Mike Kurtz: The end of BAL-PIT was absolutely pathetic. The Steelers begin with the ball on their own 2 or so, and three absurdly predictable runs and two false starts later, they're punting from the exact same spot after killing a whopping 30 seconds of clock. A decent punt to midfield gets cut down by a holding call, and the Ravens just waltz down the short field to score. Conventional, conservative playcalling massively backfires and costs the Steelers a 4-0 start.
Bill Barnwell: Joe Flacco appears to have about one great throw a game in him, but that throw seems to lead to a touchdown every time.
Also, stupid graphic of the day: CBS showed one that said "Charlie Batch has not completed a pass in the last one hour and six minutes." They didn't mean an hour and six minutes of football time. They meant real-time, which had included halftime and two Ravens possessions.
Doug Farrar: Less than a minute into the Panthers-Saints game, Steve Smith calls time out from the slot, walks over to Jimmy Clausen, and earholes Clausen for not getting the play off in time. Meanwhile, in St. Louis, Sam Bradford guts Seattle’s defense on a first-quarter drive like the proverbial trout. Moral: There are rookies, and there are rookies. Watching Bradford this week, I was tremendously impressed by his ability to grasp his new offense and his sense around pressure.
Bill Barnwell: Wow. Ryan Clady just got sprinted past on a sack. He barely even came out of his stance.
Tom Gower: It's scoreless in Nashville after a quarter, but play has been far from as even as the scoreline as the Titans have outgained the Broncos by 115-15. The Broncos haven't found any room in the running game at all, and Orton has been sacked thrice on eight dropbacks. The Titans have moved the ball fairly successfully, but Rob Bironas missed from 35 yards out and Chris Johnson fumbled inside the 30 to kill the second drive; Fisher challenged and he probably didn't fumble, but there wasn't enough to overturn.
Doug Farrar: Okay, Tom – what on earth is going on with this Titans’ pass defense this season? New personnel? New schemes? Somebody just added water to Chuck Cecil? They look amazing.
Tom Gower: Well, in the first three games they've played Jason Campbell and Dennis Dixon/Charlie Batch and given up 386 yards to Eli Manning, who went 17-20 the first half with two drops and that tipped ball INT, so I'm not sure they're any better than average. One thing they've been doing more is blitzing-I think I've already seen more zone blitzes this year, including on one of the sacks today, than they ran the previous 4 years put together. I'll hit this again later.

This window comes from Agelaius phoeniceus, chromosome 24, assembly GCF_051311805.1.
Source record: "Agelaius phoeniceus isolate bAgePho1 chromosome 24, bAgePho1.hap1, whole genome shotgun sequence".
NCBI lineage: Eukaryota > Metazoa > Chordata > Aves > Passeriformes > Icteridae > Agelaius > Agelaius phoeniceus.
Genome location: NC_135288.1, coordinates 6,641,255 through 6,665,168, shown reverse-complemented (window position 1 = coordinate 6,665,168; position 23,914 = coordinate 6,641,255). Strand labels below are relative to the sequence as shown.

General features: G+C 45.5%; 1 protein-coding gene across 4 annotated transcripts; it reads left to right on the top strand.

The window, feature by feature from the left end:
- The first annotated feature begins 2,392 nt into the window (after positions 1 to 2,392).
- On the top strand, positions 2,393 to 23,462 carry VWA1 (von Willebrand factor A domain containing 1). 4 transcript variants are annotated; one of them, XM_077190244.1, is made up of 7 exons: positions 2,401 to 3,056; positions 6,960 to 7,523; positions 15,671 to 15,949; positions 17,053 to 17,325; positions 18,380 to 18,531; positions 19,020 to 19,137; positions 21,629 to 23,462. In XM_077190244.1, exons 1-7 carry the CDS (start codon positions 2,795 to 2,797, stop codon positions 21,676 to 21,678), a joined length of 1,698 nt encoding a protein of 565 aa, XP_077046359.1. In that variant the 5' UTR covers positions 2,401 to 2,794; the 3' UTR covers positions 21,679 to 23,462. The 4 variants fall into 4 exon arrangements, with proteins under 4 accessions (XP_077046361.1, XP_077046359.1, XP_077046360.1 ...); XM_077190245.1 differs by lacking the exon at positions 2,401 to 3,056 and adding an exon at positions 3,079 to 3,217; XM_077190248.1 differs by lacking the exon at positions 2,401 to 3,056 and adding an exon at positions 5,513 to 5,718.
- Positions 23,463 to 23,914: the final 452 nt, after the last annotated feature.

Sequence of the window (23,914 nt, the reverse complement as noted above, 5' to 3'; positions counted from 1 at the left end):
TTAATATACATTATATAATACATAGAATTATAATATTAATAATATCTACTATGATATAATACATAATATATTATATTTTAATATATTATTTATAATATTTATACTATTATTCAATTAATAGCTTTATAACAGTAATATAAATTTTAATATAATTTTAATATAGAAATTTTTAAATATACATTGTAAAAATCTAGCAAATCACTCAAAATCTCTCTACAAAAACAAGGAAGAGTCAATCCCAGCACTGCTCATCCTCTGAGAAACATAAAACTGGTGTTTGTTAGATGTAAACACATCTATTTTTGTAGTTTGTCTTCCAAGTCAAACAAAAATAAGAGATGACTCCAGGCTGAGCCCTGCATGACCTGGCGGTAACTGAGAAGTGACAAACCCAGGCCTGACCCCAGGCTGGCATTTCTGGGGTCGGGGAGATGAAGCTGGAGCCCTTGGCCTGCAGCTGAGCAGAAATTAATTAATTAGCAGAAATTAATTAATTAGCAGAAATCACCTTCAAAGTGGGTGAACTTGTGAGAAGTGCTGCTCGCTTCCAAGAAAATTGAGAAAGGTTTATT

Chuck Cecil just flipped off the officials while the sideline camera had a close-up on him.
The second quarter in Tennessee was definitely more high-scoring than the first; the Broncos moved down the field on a series of pass plays, capped off by an Orton to Royal TD on a rub route. The Titans matched with Vince Young to Kenny Britt on a smash-type play, set up by a 54 yard run by Javon Ringer -- not sure exactly what happened on the Ringer run to spring him free. The Broncos took a lead on a field goal late in the first half, but Josh McDaniels, Boy Genius, called his TO with about :28 left and the Titans took advantage of that to set up a game-tying 55-yard field goal by Bironas.
Offensively, the Broncos are still getting absolutely nothing out of Laurence Maroney: Seven carries for -4 yards, including an eight-yard gain on a cutback after some overpursuit. When Orton's had time to throw, though, he's found open receivers, frequently against Alterraun Verner, starting for an injured Jason McCourty.
A game written off by those gathered in the Barnwell residence as a Titans win turns into a Broncos victory...
Bill Barnwell: What on earth happened at the end of the Titans game?
Tom Gower: The Titans lost, as I expected. They had a kickoff return touchdown, but otherwise the offense struggled greatly to move the ball in the second half from generally bad field position. Chris Johnson ended up 19 for 53, with 9 of those carries coming in the first quarter and aside from his big 54-yard run, Ringer had little work and just as little productivity.
Orton generally moved the ball successfully with hardly any help from a running back, though Correll Buckhalter was marginally better than Maroney. The Titans lost both Derrick Morgan and SenDerrick Marks to injury in the second half; neither seems to be serious from the early indications, but it did result in a more tired DL. I was listening to Greg Cosell on the FantasyGuru podcast this week, and he mentioned the Titans' secondary struggles in coverage when the DL doesn't get pressure, and he's absolutely right. I also will say Orton is a much better quarterback than I ever expected him to be -- it's not just that he was awful as a rookie, but that he was also so mediocre at Purdue. It really surprises me that he's able to move around in the pocket, read the D, and find an open receiver.